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Feb 24, 2011

There was mad cow and now sore mouth disease among cattle

There are two major vesicular diseases that can affect cattle; the deadly foot and mouth disease and the vesicular stomatitis. The two viruses display similar symptoms among cattle, horses and pigs. And tonight at farms in the Lower Barton Creek area of Cayo, there are worrisome signs that the animals may be affected by what is commonly referred to as the sore mouth disease. On Wednesday the Belize Agricultural Health Authority quarantined three areas in Cayo.  News Five’s Marion Ali visited two of them today and filed this report.

Marion Ali, Reporting

The disease, Vesicular Stomatitis, known as Sore Mouth Disease locally, is suspected to be present among cattle and horses in the west of the country.  Since last week, three locations in the Cayo District have reported symptoms among their farm animals and there is a possibility that the disease could spread to pigs.

The symptoms are similar to the deadly foot and mouth disease, which has never been detected in Central America and the Belize Agricultural Health Authority, BAHA, feels that it is the milder virus, Vesicular Stomatitis, on the other hand, has been detected locally over the years and test results are expected soon.

Miguel de Paz

Dr. Miguel de Paz, Dir., Animal Health, BAHA

“We recently sent some samples; it should take about three days before we get confirmation from the reference laboratory in Panama. At this tim, we highly suspect vesicular stomatitis. There are other diseases that resemble this disease, so at this time its suspect vesicular stomatitis. We have the farms under pre-quarantine; in other words, we are not allowing the movement of pigs horses cattle out of the affected farms.”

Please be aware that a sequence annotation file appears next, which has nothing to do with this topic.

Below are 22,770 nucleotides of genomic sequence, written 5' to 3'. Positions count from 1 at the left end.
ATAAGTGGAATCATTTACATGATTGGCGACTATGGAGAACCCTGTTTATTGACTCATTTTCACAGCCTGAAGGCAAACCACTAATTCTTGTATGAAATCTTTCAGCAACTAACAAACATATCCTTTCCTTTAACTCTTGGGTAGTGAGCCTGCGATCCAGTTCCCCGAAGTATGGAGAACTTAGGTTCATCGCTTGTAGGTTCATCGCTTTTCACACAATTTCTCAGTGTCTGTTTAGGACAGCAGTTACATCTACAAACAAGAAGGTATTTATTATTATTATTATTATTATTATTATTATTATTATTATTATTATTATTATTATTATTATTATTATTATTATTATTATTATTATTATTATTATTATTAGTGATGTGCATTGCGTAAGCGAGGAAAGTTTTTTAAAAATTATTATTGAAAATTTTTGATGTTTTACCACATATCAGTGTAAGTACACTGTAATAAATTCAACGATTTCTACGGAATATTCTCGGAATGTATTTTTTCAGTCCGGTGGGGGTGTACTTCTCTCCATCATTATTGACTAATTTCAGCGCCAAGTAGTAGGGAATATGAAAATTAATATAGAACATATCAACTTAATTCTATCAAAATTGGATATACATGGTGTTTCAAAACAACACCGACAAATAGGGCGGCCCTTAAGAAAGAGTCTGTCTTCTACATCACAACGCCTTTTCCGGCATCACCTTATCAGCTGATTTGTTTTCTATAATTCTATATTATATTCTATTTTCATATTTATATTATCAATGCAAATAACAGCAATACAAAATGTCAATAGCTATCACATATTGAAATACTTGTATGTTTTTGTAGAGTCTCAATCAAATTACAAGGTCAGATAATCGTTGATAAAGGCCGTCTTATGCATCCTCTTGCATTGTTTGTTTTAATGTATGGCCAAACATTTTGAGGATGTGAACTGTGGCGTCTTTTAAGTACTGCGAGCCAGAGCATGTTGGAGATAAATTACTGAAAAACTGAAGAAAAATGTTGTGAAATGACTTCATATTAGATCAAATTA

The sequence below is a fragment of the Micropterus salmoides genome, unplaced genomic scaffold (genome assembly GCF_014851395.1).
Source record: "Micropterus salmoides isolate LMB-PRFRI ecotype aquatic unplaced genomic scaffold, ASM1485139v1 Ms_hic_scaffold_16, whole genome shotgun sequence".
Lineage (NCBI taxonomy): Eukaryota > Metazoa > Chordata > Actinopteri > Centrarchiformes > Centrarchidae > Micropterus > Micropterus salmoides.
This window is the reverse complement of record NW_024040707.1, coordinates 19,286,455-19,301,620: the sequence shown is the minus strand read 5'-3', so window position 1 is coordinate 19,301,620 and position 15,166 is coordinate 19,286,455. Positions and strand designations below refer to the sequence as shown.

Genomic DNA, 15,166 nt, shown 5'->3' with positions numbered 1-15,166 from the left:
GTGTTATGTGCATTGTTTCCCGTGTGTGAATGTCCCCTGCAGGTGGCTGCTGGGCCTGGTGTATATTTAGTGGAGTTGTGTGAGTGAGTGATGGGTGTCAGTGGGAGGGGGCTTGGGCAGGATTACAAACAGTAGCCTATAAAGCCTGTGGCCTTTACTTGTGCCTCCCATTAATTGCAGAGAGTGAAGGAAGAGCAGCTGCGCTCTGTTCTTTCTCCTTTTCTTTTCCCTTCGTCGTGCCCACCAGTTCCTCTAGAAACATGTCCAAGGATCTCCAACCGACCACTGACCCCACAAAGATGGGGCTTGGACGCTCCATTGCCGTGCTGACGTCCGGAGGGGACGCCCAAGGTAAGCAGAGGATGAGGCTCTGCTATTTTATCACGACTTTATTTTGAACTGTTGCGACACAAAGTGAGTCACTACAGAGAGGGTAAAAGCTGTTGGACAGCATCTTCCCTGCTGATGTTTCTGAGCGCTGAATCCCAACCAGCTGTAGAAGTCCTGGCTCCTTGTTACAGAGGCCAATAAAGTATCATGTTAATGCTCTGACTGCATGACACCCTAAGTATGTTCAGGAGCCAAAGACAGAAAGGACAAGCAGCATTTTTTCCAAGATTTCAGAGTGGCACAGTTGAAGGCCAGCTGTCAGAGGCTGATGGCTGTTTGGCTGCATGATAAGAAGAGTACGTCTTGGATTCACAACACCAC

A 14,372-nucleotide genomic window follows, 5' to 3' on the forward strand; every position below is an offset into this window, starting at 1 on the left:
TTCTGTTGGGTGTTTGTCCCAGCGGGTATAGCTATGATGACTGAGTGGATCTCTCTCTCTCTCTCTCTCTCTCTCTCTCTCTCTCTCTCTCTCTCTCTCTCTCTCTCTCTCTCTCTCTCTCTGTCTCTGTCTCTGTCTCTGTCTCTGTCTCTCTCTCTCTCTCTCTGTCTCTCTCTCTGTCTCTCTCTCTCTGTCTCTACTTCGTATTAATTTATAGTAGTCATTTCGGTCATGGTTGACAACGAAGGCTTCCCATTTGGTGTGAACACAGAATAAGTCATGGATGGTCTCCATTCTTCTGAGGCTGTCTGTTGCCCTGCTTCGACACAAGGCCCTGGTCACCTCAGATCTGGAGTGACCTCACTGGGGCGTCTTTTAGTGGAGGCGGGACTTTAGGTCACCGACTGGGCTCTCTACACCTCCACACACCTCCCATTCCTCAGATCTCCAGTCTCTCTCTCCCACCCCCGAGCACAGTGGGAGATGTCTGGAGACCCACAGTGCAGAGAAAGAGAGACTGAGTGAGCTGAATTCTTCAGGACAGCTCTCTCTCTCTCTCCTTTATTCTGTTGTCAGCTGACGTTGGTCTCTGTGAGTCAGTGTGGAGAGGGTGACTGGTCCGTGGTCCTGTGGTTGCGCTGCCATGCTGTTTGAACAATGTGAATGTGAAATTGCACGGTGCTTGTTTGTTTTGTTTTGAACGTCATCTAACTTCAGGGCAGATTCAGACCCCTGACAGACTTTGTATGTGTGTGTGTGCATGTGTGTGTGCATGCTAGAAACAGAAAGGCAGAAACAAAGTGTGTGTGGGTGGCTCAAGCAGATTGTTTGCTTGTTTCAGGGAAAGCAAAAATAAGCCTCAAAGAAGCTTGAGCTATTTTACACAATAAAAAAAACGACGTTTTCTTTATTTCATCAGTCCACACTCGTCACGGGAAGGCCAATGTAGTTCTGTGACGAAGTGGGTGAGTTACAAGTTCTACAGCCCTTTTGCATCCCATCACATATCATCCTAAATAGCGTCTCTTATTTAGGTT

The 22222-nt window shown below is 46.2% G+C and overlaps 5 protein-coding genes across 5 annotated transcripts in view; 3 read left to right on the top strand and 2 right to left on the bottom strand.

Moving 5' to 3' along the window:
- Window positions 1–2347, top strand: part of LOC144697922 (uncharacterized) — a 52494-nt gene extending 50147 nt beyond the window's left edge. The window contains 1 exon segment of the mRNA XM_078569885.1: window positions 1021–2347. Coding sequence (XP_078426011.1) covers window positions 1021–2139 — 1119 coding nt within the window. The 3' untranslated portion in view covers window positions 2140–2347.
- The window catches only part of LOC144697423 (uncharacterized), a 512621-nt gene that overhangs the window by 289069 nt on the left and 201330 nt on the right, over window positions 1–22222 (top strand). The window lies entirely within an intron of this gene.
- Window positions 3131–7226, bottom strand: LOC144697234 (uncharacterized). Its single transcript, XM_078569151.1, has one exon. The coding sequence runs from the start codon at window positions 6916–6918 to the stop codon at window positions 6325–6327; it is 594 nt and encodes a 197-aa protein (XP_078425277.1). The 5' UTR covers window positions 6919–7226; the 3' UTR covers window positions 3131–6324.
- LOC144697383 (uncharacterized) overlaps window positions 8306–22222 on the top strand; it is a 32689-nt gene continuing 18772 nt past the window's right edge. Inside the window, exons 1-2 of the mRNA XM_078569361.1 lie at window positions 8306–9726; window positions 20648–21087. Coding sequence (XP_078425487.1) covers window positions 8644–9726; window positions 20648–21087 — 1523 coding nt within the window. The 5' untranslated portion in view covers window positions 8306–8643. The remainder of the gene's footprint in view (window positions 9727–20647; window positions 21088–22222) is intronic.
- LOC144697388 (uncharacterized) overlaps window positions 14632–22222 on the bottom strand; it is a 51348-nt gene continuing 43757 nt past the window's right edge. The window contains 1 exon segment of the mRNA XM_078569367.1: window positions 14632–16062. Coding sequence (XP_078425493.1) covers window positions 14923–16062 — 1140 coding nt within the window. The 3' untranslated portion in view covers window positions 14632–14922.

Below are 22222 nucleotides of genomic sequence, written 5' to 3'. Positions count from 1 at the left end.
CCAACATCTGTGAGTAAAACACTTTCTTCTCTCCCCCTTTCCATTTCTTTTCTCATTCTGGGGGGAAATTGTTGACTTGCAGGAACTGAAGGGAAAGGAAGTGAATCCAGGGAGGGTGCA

Marion Ali

“Now how contagious is this disease? How deadly is it?”

Dr. Miguel de Paz

“The disease is important because it resembles other exotic diseases. This one that we suspect, we refer to it as an endemic disease—we normally get it every year. And the farmers are very familiar with this disease. They call it sore mouth. The mortality is low.  You can eat the meat, the meat is wholesome, it’s good to eat. Nevertheless, it is a zootomic disease meaning that it can be transmitted from human to animal—the live animal can transmit the disease to human and if the human is in close contact with that animal, a human would have flu-like symptoms.”

While the disease is not life-threatening to humans or animals, it does have other serious implications, such as economic pitfalls.  Chairman of Lower Barton Creek area, Isaak Firezen, says that currently between fifty and sixty heads of cattle from two camps in that area are suffering from the disease.  But because the entire area has been quarantined for thirty days, no sale of cattle or pigs can take place from those farms.  This converts into losses in the tens of thousands of dollars because while cows will graze in open pastures, pigs will need to be fed for the quarantine period.  And once they have surpassed their recommended weight, they begin to depreciate in value.  In the meantime Director of Animal health at BAHA, Doctor Miguel de Paz says farmers should look for signs to contain the virus from spreading.

Dr. Miguel de Paz

“The clinical signs would be vesicles and where do you see the vesicles? It’s on the lips, in the mouth—meaning the palette, the gum, the tongue. You can get vesicles on the tit of the other and just above the hoof of the coronary band. So the animal would be salivating, the animal would have lameness. Those are the signs that farmers should look for. If the farmers see those signs, they should call BAHA or the Ministry of Agriculture and we will respond. The other thing for the farmer to do is to isolate that animal just for it not to transmit to other animals.”

The disease was first noted last week when Svea Dietrich-Ward noticed symptoms in Almira, one of her breeding mares at Central Farm.

Svea Dietrich-Ward, Horse Breeder

“We thought the mare had been bitten by a scorpion because the nose was sore. And I asked Doctor Tesecum to look at her, which she did. And she also had a swelling and then the next thing she started having saliva around the lips and she was careful eating.”

Svea Dietrich-Ward

Marion Ali

“How is she doing now?”

Svea Dietrich-Ward

“She is improving now. The swelling has gone down.”

Doctor de Paz says the disease should disappear within two weeks.  Marion Ali for News Five.

As we said, the results are expected in the next few days and we will have an update on this story.

Viewers please note: This Internet newscast is a verbatim transcript of our evening television newscast. Where speakers use Kriol, we attempt to faithfully reproduce the quotes using a standard spelling system.

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